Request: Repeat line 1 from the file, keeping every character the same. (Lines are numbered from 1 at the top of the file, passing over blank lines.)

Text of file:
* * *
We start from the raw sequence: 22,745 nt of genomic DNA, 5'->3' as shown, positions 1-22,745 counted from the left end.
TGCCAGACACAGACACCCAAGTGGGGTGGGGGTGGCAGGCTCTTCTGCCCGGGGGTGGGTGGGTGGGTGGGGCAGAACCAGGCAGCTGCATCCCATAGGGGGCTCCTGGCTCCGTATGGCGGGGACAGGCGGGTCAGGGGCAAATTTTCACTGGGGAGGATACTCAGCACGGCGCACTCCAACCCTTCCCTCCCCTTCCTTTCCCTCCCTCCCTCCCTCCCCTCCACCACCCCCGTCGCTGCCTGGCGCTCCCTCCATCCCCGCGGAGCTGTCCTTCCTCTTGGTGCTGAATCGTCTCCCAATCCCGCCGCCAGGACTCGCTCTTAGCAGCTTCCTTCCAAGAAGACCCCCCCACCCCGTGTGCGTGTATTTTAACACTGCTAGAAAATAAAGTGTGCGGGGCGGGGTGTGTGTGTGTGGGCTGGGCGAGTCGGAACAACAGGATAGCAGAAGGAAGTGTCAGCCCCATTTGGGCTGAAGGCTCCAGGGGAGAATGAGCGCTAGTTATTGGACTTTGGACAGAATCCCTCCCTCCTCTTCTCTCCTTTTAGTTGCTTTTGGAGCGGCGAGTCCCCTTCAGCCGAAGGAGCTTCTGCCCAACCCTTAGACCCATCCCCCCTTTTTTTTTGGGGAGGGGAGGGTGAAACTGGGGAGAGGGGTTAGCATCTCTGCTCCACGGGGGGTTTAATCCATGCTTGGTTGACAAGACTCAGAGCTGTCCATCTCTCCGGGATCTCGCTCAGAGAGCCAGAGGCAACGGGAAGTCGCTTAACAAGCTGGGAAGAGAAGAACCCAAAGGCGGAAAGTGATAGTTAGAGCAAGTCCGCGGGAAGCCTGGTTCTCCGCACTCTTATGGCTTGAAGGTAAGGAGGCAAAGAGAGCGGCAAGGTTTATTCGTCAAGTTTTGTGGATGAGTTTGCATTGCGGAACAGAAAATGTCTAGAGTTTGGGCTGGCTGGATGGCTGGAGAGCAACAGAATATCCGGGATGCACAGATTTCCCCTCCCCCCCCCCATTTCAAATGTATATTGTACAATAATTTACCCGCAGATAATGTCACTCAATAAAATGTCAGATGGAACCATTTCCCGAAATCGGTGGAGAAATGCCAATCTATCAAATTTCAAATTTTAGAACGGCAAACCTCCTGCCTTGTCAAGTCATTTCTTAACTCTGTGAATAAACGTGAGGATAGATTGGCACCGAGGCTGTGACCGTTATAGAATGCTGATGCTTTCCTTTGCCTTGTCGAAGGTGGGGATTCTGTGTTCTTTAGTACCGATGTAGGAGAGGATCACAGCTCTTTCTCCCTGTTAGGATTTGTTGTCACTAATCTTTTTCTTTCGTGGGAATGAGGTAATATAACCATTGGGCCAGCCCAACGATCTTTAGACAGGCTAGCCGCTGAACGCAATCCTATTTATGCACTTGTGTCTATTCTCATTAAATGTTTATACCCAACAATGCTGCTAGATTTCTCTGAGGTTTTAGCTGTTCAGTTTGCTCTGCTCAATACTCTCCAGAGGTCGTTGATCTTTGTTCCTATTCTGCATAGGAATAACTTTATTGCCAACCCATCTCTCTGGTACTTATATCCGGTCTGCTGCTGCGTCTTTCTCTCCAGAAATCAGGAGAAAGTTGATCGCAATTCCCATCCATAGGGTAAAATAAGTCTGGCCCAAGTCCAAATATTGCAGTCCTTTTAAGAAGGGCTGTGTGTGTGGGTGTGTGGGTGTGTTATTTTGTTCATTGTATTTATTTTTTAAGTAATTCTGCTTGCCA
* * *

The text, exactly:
We start from the raw sequence: 22,745 nt of genomic DNA, 5'->3' as shown, positions 1-22,745 counted from the left end.